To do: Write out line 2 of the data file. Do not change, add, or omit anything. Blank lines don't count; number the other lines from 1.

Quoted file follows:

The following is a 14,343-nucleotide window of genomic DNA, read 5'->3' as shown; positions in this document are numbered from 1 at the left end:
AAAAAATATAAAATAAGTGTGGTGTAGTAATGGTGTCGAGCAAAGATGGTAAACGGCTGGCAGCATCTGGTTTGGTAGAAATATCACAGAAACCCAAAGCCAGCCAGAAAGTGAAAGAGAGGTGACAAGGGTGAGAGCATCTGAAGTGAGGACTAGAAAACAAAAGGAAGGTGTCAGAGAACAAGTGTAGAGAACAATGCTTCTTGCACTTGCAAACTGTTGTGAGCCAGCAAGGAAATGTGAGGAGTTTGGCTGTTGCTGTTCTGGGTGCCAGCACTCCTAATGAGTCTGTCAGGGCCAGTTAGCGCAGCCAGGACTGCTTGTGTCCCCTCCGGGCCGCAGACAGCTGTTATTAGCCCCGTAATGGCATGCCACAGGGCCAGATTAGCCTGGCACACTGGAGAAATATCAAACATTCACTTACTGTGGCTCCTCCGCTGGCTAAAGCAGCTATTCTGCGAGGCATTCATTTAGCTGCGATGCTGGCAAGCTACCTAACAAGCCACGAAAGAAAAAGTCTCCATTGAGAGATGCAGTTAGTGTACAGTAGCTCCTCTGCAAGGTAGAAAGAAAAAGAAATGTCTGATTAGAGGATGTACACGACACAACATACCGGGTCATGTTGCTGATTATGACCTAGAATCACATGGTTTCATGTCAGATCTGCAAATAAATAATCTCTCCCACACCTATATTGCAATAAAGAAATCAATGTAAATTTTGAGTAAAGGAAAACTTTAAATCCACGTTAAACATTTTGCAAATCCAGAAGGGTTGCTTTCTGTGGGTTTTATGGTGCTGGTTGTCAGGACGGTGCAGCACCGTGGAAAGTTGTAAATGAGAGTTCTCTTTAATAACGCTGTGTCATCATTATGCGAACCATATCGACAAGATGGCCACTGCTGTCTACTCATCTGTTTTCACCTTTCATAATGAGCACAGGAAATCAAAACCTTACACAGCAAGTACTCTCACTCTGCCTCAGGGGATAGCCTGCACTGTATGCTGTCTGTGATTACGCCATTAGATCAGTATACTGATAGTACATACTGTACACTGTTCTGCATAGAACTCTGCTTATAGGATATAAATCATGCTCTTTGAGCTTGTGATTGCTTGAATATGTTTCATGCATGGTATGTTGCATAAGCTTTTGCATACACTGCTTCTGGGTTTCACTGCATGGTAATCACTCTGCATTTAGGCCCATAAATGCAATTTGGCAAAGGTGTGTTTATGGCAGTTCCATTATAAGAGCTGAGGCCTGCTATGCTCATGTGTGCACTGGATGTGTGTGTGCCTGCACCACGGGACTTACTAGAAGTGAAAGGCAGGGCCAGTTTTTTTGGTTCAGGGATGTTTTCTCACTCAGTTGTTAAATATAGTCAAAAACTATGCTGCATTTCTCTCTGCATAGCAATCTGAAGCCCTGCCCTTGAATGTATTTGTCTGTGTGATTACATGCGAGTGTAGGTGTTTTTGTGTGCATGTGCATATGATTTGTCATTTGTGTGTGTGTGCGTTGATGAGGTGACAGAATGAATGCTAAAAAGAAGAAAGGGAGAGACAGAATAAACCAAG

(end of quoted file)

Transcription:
AAAAAATATAAAATAAGTGTGGTGTAGTAATGGTGTCGAGCAAAGATGGTAAACGGCTGGCAGCATCTGGTTTGGTAGAAATATCACAGAAACCCAAAGCCAGCCAGAAAGTGAAAGAGAGGTGACAAGGGTGAGAGCATCTGAAGTGAGGACTAGAAAACAAAAGGAAGGTGTCAGAGAACAAGTGTAGAGAACAATGCTTCTTGCACTTGCAAACTGTTGTGAGCCAGCAAGGAAATGTGAGGAGTTTGGCTGTTGCTGTTCTGGGTGCCAGCACTCCTAATGAGTCTGTCAGGGCCAGTTAGCGCAGCCAGGACTGCTTGTGTCCCCTCCGGGCCGCAGACAGCTGTTATTAGCCCCGTAATGGCATGCCACAGGGCCAGATTAGCCTGGCACACTGGAGAAATATCAAACATTCACTTACTGTGGCTCCTCCGCTGGCTAAAGCAGCTATTCTGCGAGGCATTCATTTAGCTGCGATGCTGGCAAGCTACCTAACAAGCCACGAAAGAAAAAGTCTCCATTGAGAGATGCAGTTAGTGTACAGTAGCTCCTCTGCAAGGTAGAAAGAAAAAGAAATGTCTGATTAGAGGATGTACACGACACAACATACCGGGTCATGTTGCTGATTATGACCTAGAATCACATGGTTTCATGTCAGATCTGCAAATAAATAATCTCTCCCACACCTATATTGCAATAAAGAAATCAATGTAAATTTTGAGTAAAGGAAAACTTTAAATCCACGTTAAACATTTTGCAAATCCAGAAGGGTTGCTTTCTGTGGGTTTTATGGTGCTGGTTGTCAGGACGGTGCAGCACCGTGGAAAGTTGTAAATGAGAGTTCTCTTTAATAACGCTGTGTCATCATTATGCGAACCATATCGACAAGATGGCCACTGCTGTCTACTCATCTGTTTTCACCTTTCATAATGAGCACAGGAAATCAAAACCTTACACAGCAAGTACTCTCACTCTGCCTCAGGGGATAGCCTGCACTGTATGCTGTCTGTGATTACGCCATTAGATCAGTATACTGATAGTACATACTGTACACTGTTCTGCATAGAACTCTGCTTATAGGATATAAATCATGCTCTTTGAGCTTGTGATTGCTTGAATATGTTTCATGCATGGTATGTTGCATAAGCTTTTGCATACACTGCTTCTGGGTTTCACTGCATGGTAATCACTCTGCATTTAGGCCCATAAATGCAATTTGGCAAAGGTGTGTTTATGGCAGTTCCATTATAAGAGCTGAGGCCTGCTATGCTCATGTGTGCACTGGATGTGTGTGTGCCTGCACCACGGGACTTACTAGAAGTGAAAGGCAGGGCCAGTTTTTTTGGTTCAGGGATGTTTTCTCACTCAGTTGTTAAATATAGTCAAAAACTATGCTGCATTTCTCTCTGCATAGCAATCTGAAGCCCTGCCCTTGAATGTATTTGTCTGTGTGATTACATGCGAGTGTAGGTGTTTTTGTGTGCATGTGCATATGATTTGTCATTTGTGTGTGTGTGCGTTGATGAGGTGACAGAATGAATGCTAAAAAGAAGAAAGGGAGAGACAGAATAAACCAAG